Tuesday, May 21, 2013

Dirty Laundry

As I have written here and displayed countless times, my dad went through a five-year period where he took a lot of photos via his Argus Technicolor camera.  There are countless family gatherings where he took one snapshot after another.  Of course, the one person who is rarely seen at these events?  My father, of course.  

It was the fashion in those days to take home movies with some sort of Super 8 camera.  My tribe never got this treatment.  But many others did.  

And actress/director Sarah Polley was one of them.  And, as a result, she can now captivate us with an uncommonly interesting documentary that pretty much put her family's dirty laundry up the cinematic clothesline for all to see.

So, maybe it's a good thing that my father specialized in only still photography.

Polley is intrigued about her mother, a Canadian actress who died of cancer when Sarah was very young.  Indeed, Mom had already collected a passel of children through another marriage.  I have no idea how this woman had time to appear on the stage unless her feet were in stirrups.  

The present-day Polley sits downs with all her siblings and half-siblings to talk about Mom.   Her dad is photographed reading his own recollections in a sound studio.  Everybody seems to have a different take on Mom and Rashomon apparently has nothing on this bunch.  Ultimately, you come to learn with Sarah that all was not as it appeared.  And neither was Mom.

Before you know, this true story has more twists and turns than the Lifetime Movie-of-the-Week you napped through last Saturday afternoon.  Not to give away the farm, there are non-family members who pop up out of no place with a connection to Mom.  There are DNA tests and all sorts of suppositions.  Meanwhile, our director and tour guide is coming to grips with some truths that had never been revealed to her previously.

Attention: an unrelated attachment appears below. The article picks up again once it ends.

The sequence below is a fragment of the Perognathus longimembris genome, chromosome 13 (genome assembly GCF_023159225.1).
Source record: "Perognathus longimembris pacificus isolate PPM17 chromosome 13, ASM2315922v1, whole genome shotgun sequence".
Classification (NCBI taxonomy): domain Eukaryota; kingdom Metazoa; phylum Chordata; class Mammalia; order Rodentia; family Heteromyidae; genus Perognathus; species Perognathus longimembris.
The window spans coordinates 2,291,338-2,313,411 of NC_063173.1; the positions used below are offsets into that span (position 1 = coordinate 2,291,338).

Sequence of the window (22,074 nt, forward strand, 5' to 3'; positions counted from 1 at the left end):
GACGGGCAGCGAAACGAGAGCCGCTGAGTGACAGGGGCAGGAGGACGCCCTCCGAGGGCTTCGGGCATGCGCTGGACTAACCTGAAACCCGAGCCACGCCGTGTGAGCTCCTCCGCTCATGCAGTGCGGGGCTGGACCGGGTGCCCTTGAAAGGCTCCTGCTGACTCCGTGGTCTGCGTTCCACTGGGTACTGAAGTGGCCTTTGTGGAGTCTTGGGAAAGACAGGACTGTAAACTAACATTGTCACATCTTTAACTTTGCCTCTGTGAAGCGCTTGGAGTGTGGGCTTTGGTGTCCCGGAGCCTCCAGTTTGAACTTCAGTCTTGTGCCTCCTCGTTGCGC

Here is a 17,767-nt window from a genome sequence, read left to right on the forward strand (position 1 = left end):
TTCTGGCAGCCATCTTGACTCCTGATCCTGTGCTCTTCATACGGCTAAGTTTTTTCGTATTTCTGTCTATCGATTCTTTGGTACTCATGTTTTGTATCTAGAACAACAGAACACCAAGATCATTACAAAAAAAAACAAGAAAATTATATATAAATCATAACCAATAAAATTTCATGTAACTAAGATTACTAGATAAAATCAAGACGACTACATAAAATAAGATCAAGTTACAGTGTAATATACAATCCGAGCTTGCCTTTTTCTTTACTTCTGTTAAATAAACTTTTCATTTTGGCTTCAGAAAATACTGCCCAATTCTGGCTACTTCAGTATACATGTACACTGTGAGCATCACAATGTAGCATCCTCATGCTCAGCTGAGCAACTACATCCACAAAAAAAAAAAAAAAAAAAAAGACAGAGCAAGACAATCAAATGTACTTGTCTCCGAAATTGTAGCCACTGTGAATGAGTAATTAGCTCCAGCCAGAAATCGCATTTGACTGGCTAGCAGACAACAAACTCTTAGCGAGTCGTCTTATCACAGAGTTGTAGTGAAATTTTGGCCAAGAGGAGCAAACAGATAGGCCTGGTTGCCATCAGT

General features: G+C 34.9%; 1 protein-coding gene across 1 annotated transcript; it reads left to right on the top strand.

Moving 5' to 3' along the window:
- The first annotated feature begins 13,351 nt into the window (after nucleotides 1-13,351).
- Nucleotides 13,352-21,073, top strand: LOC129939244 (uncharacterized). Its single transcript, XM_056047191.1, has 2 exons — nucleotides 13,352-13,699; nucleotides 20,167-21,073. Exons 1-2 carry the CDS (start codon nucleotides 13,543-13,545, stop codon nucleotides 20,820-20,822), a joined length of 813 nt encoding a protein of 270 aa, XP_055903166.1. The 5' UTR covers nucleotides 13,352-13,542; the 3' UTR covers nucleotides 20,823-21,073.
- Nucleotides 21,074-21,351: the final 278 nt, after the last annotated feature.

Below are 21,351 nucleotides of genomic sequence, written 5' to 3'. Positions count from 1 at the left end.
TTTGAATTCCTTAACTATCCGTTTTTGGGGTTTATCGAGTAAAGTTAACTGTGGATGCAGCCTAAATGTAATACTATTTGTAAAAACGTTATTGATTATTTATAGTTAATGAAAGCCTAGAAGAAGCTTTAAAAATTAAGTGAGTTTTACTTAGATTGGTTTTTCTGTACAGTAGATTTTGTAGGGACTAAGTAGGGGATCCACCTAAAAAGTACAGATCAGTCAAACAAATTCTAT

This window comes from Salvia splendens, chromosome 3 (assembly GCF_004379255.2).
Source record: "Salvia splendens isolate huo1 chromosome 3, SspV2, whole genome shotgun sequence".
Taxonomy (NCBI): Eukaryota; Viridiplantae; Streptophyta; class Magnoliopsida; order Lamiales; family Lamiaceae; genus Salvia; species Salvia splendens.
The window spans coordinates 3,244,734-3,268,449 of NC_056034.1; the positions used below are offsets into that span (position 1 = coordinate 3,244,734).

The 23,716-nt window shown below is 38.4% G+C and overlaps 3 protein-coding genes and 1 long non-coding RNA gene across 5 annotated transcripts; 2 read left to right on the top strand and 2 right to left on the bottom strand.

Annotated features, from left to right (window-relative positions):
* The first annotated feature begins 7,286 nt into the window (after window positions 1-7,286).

You can't help but divert your attention from the screen as one outrageous family secret after another is brought forward.  The Polleys might actually be the first dysfunctional family in America.   Well, of course, unless you consider mine.  Or yours.  Indeed, some of the family issues here are sitcom-like and I'm wondering about the TV spin-off possibilities. 

"Everybody Doesn't Tell Sarah."

As riveted as I was, I reached a point midway where something didn't smell right.  As Sarah is telling the story of her mom back in the 70s and 80s, there seemed to be an inordinate amount of home movies shot.  Allen Funt's family was on screen less.  And it seemed that a lot of plot points were perfectly tied to the action in the films.  Hmmmm.  Did Polley get that lucky?  Was the camera person from years ago constantly available to shoot the Polley gang?  

Well, as Sarah finally tells us, not all is what it seems to be.  Just as she discovered in her own family, a lot of the images we had watched for the past ninety minutes were....well....  Hey, I'm not going to ruin it for you.  Just because a bit of this movie is a cheat, you still need to see it.  Because, despite how the story is told, it is one you will want to hear.  A slice of family intrigue that is frequently kept under wraps.

At the conclusion of "Stories We Tell," I felt a little wistful.  I wondered if there were any secrets never told in my family.  I know there were always a lot of whispers, especially if I was in the room.  There was no transparency in this clan.  I think about some throwaway remarks that were made to me by my parents or one of my aunts and uncles.  Maybe it was worth digging into.  Now, I know it's all late.  They're all gone.  The only whispering is the gentle noise made by blades of grass in a soft breeze.  On top of their graves.

I have six cousins.  For a myriad of reasons, I'm not in touch for four of them.  Is this worth examining?  Should I go onto Amazon and buy myself a cheap Super 8 camera?  And who do I even film?

I look again at photos my dad took.  It's a gala holiday event.  Everybody there is smiling.

And not saying a word.

Dinner last night:  Leftover bratwurst and vegetables.

1 comment:

Anonymous said...

Every family has secrets, one reason why our families continue to fascinate us long after so many members are gone.

I recently learned something about a family member, a part of that life kept well-hidden for years.

I decided not to share it with the relatives who don't know. Our secrets live on.